12-11-2016  2:02 am      •     

Three years ago, the Portland Development Commission was one of the least trusted agencies in the city.  A row over a controversial inner Eastside development left citizens questioning the way the agency operated and in whose best interests. So when Mark Rosenbaum accepted the —unpaid — job as commission chair he was looking at some major repair work. But he proved more than equal to the challenge.  He has emerged as a strong, forward thinking leader – one of the better commissioners to take charge of the PDC.
Now Rosenbaum's term is up and, as the mayor elect, Sam Adams has the right to either ask Rosenbaum to continue — or to choose a new chair. It is hard to overestimate the importance of this job. That's why it will be a disaster for the city if Mayor-elect Sam Adams fails to ask Rosenbaum to continue for another four years. Adam's staff says he wants to appoint a new chair to the commission, someone with development experience. The job already is advertised on Adams' website.  But if he allows Rosenbaum to slip away, Adams will lose the continuity that has taken the past four years to build.
Simply look at Rosenbaum's record. The owner of a financial services firm, he understands the complicated financial workings of urban renewal funding, plays well with both the private and public sectors, and has regained the trust of neighborhood and minority groups. Under his tenure, the PDC has moved forward with projects such as the aerial tram, Vanport Square, downtown renewal efforts and many other projects that are attracting jobs and business to our city. Through his efforts, the international nonprofit Mercy Corps and the University of Oregon are headquartered in Old Town. He brought a major insurance firm to Lents. At the same time, Rosenbaum retooled his agency to become more transparent and more responsive to the public.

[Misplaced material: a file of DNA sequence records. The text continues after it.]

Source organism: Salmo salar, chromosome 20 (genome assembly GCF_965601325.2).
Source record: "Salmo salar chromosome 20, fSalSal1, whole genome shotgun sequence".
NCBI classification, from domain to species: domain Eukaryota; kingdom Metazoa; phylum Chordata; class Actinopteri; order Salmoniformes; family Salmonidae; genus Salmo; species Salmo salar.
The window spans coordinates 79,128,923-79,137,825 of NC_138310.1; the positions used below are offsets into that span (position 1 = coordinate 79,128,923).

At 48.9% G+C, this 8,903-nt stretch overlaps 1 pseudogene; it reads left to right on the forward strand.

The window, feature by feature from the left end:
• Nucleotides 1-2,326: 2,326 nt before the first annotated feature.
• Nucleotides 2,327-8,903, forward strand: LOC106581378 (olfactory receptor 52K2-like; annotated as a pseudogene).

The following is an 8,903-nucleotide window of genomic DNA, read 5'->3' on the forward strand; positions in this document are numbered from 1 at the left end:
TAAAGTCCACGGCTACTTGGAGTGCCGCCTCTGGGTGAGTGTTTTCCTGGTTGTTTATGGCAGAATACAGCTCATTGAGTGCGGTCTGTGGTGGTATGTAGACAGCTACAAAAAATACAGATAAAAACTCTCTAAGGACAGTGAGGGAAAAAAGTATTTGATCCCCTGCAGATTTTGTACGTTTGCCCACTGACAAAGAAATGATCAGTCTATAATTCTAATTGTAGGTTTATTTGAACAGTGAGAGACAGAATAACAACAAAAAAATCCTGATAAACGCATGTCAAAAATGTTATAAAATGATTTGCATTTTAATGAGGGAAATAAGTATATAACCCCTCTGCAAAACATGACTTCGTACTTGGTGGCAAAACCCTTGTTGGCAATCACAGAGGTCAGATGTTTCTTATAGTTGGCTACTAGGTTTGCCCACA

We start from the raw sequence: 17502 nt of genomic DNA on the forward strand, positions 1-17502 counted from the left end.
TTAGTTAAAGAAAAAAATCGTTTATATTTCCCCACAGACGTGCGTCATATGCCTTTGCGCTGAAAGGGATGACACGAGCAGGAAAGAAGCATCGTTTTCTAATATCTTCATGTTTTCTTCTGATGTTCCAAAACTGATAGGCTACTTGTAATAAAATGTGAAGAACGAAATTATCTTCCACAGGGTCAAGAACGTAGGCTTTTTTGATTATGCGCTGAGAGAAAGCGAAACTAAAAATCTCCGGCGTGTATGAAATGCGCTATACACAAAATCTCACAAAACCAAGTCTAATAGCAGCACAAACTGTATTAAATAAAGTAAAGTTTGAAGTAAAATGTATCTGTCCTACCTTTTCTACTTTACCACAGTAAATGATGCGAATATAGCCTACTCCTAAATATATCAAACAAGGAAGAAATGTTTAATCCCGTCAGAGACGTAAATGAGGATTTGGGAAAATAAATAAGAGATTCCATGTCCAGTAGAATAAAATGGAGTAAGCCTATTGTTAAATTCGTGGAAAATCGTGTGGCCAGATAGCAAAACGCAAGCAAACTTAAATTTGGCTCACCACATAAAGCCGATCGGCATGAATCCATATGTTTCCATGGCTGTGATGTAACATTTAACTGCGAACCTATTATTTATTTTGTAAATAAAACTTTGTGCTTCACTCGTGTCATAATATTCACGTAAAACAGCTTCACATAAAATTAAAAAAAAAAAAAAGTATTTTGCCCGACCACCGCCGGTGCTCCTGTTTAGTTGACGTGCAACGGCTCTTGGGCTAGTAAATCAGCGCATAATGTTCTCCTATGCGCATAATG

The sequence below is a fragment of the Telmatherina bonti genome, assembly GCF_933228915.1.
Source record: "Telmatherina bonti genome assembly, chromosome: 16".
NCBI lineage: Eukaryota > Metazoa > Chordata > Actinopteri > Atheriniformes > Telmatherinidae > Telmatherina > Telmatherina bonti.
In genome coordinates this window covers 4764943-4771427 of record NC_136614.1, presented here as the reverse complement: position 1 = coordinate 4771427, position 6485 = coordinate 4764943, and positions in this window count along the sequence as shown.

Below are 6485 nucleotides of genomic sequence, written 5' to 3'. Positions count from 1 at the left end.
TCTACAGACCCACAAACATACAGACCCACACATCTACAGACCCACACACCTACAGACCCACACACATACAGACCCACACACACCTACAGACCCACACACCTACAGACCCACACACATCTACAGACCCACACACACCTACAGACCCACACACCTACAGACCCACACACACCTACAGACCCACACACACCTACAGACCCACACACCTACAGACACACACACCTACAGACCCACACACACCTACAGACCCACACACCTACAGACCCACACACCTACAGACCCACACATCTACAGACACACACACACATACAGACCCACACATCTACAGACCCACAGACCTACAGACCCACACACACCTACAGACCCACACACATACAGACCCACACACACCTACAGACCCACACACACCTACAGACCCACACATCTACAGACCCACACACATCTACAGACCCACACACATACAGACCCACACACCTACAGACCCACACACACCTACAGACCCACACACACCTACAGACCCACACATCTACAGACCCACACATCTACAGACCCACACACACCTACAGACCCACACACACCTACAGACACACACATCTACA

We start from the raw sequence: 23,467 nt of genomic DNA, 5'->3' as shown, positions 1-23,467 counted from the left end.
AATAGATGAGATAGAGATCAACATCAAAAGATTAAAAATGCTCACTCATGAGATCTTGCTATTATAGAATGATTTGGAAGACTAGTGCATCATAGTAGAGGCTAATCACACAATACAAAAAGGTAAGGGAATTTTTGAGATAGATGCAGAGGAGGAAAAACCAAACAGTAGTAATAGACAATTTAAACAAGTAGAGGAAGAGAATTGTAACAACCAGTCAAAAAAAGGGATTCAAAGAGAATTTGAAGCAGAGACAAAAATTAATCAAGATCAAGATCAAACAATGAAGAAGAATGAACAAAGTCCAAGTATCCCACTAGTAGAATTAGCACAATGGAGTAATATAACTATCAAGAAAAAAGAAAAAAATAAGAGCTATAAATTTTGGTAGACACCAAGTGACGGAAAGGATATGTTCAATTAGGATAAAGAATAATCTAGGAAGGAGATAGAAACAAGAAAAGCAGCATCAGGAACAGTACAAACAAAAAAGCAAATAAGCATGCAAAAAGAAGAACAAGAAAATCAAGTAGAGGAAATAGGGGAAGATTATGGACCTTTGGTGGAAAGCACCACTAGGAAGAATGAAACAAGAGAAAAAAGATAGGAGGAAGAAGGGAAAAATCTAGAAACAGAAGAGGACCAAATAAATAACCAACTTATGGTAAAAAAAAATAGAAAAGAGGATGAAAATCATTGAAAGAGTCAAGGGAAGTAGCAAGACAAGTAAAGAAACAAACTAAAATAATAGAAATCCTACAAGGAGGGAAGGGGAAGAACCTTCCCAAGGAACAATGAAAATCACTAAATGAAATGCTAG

In Rosenbaum's view, 50 percent of urban renewal funds should go to projects that bring jobs to the city. That way, a tax base that supports schools, affordable housing, parks and services can be built into our city. He also wants to see a "green" urban renewal district that will provide a bicycle and walking path between the gateway district and downtown. This kind of pragmatic development will do more for our city and our communities in the long term than quick fixes such as using development money to directly build schools.
And here in fact, is the rub. Rosenbaum is no pushover. He rightly opposed a move by several city commissioners to micromanage the PDC budget. He challenges City Council to think strategically, and to muster the political courage to raise separate funds for social projects — and allow urban renewal money to do what it does best — attract jobs and business to the city.
Rosenbaum is formidable, whether as an ally or as an opponent.
Sam Adams prides himself on being the strongest, smartest, best-informed person in any room. That's a comfortable feeling for a master politician who wants to call the shots. But it will spell danger if it influences who he chooses to appoint to key roles in the city. Adams should realize he is strong and talented enough to work with equally strong and talented people. Instead of letting Rosenbaum leave, he should reappoint him for another term. What is at stake is nothing less than our city's future.
What do you think?

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